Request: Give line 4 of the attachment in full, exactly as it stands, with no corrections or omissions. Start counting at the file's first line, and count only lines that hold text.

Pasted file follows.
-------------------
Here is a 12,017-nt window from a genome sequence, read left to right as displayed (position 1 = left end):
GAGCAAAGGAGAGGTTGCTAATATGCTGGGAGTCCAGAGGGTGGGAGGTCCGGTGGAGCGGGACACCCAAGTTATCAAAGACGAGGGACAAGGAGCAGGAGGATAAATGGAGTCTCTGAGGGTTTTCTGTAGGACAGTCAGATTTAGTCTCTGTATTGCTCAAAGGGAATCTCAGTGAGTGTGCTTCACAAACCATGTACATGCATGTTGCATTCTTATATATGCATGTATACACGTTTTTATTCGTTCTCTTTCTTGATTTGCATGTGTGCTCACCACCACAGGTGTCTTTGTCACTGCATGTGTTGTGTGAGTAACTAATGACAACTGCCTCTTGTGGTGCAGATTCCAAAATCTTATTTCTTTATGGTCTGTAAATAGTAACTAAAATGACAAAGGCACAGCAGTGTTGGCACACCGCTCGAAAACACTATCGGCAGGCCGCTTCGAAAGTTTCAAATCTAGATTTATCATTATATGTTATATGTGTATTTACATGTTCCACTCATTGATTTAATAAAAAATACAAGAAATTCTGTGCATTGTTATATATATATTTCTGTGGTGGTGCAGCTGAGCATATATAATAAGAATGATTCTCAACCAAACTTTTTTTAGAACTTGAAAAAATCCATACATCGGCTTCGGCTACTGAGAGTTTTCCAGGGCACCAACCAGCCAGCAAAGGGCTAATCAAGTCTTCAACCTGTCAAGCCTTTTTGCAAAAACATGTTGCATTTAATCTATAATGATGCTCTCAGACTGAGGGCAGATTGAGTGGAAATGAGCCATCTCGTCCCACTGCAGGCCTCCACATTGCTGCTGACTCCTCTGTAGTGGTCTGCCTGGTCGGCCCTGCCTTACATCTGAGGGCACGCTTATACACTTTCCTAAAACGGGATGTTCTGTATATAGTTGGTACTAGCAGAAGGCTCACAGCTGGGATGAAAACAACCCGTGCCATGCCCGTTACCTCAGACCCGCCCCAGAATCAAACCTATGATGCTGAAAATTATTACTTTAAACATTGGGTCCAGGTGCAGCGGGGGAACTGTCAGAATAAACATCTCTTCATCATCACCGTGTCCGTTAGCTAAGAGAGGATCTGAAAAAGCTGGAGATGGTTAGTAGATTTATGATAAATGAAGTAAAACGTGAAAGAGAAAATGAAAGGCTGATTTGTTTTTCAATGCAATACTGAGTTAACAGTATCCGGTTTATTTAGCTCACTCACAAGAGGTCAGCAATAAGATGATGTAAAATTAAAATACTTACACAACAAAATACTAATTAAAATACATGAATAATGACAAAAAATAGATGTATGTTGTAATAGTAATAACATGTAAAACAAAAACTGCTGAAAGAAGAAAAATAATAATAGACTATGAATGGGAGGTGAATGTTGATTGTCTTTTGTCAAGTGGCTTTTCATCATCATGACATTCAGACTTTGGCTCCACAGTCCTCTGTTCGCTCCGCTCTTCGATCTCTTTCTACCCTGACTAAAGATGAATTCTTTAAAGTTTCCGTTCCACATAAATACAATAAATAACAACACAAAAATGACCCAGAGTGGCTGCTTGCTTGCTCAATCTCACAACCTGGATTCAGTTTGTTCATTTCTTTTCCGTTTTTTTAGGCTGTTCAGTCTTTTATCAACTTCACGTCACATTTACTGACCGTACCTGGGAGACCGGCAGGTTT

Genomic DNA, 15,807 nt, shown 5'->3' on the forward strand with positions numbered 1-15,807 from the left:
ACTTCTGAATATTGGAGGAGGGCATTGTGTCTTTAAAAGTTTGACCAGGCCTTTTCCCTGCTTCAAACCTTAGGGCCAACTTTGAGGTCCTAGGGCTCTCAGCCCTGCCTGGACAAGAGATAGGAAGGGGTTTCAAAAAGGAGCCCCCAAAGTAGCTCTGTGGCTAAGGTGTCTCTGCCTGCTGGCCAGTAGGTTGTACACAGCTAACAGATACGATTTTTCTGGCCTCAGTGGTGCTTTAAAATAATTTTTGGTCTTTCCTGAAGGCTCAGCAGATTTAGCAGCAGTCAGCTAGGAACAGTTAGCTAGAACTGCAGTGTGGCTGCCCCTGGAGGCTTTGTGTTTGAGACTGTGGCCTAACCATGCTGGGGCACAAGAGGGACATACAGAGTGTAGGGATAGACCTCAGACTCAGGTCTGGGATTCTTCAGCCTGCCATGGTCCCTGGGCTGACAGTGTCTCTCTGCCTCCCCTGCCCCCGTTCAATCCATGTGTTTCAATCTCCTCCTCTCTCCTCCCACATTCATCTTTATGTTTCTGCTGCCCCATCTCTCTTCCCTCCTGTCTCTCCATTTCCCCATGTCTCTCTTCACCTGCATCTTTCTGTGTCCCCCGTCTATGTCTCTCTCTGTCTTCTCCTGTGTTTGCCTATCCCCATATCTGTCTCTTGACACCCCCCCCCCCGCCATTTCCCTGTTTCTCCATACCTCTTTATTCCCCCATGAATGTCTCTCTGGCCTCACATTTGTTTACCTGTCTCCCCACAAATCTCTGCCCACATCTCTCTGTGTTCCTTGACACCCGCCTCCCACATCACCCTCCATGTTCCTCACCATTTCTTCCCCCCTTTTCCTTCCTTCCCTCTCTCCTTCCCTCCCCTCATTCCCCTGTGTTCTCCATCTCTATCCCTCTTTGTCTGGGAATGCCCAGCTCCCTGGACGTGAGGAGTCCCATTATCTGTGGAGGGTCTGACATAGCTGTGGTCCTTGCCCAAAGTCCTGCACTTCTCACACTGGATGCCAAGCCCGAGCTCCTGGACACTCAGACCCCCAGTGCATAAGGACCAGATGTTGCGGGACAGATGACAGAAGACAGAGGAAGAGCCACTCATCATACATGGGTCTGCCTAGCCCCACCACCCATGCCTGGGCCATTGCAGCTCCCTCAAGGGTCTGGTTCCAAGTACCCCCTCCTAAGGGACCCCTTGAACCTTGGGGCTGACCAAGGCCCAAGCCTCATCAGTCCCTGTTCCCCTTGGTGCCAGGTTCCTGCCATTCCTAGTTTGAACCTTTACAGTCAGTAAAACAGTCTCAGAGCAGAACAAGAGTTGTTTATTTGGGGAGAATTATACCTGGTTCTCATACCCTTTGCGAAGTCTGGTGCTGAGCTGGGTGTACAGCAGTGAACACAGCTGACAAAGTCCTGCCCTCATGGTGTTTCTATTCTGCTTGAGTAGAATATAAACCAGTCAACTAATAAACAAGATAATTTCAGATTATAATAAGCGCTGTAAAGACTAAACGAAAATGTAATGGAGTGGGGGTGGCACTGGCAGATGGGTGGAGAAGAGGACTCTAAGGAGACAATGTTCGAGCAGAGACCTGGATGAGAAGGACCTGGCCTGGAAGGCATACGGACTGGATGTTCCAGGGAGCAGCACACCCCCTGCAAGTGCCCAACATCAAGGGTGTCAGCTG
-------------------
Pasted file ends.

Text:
ACTTCTGAATATTGGAGGAGGGCATTGTGTCTTTAAAAGTTTGACCAGGCCTTTTCCCTGCTTCAAACCTTAGGGCCAACTTTGAGGTCCTAGGGCTCTCAGCCCTGCCTGGACAAGAGATAGGAAGGGGTTTCAAAAAGGAGCCCCCAAAGTAGCTCTGTGGCTAAGGTGTCTCTGCCTGCTGGCCAGTAGGTTGTACACAGCTAACAGATACGATTTTTCTGGCCTCAGTGGTGCTTTAAAATAATTTTTGGTCTTTCCTGAAGGCTCAGCAGATTTAGCAGCAGTCAGCTAGGAACAGTTAGCTAGAACTGCAGTGTGGCTGCCCCTGGAGGCTTTGTGTTTGAGACTGTGGCCTAACCATGCTGGGGCACAAGAGGGACATACAGAGTGTAGGGATAGACCTCAGACTCAGGTCTGGGATTCTTCAGCCTGCCATGGTCCCTGGGCTGACAGTGTCTCTCTGCCTCCCCTGCCCCCGTTCAATCCATGTGTTTCAATCTCCTCCTCTCTCCTCCCACATTCATCTTTATGTTTCTGCTGCCCCATCTCTCTTCCCTCCTGTCTCTCCATTTCCCCATGTCTCTCTTCACCTGCATCTTTCTGTGTCCCCCGTCTATGTCTCTCTCTGTCTTCTCCTGTGTTTGCCTATCCCCATATCTGTCTCTTGACACCCCCCCCCCCGCCATTTCCCTGTTTCTCCATACCTCTTTATTCCCCCATGAATGTCTCTCTGGCCTCACATTTGTTTACCTGTCTCCCCACAAATCTCTGCCCACATCTCTCTGTGTTCCTTGACACCCGCCTCCCACATCACCCTCCATGTTCCTCACCATTTCTTCCCCCCTTTTCCTTCCTTCCCTCTCTCCTTCCCTCCCCTCATTCCCCTGTGTTCTCCATCTCTATCCCTCTTTGTCTGGGAATGCCCAGCTCCCTGGACGTGAGGAGTCCCATTATCTGTGGAGGGTCTGACATAGCTGTGGTCCTTGCCCAAAGTCCTGCACTTCTCACACTGGATGCCAAGCCCGAGCTCCTGGACACTCAGACCCCCAGTGCATAAGGACCAGATGTTGCGGGACAGATGACAGAAGACAGAGGAAGAGCCACTCATCATACATGGGTCTGCCTAGCCCCACCACCCATGCCTGGGCCATTGCAGCTCCCTCAAGGGTCTGGTTCCAAGTACCCCCTCCTAAGGGACCCCTTGAACCTTGGGGCTGACCAAGGCCCAAGCCTCATCAGTCCCTGTTCCCCTTGGTGCCAGGTTCCTGCCATTCCTAGTTTGAACCTTTACAGTCAGTAAAACAGTCTCAGAGCAGAACAAGAGTTGTTTATTTGGGGAGAATTATACCTGGTTCTCATACCCTTTGCGAAGTCTGGTGCTGAGCTGGGTGTACAGCAGTGAACACAGCTGACAAAGTCCTGCCCTCATGGTGTTTCTATTCTGCTTGAGTAGAATATAAACCAGTCAACTAATAAACAAGATAATTTCAGATTATAATAAGCGCTGTAAAGACTAAACGAAAATGTAATGGAGTGGGGGTGGCACTGGCAGATGGGTGGAGAAGAGGACTCTAAGGAGACAATGTTCGAGCAGAGACCTGGATGAGAAGGACCTGGCCTGGAAGGCATACGGACTGGATGTTCCAGGGAGCAGCACACCCCCTGCAAGTGCCCAACATCAAGGGTGTCAGCTG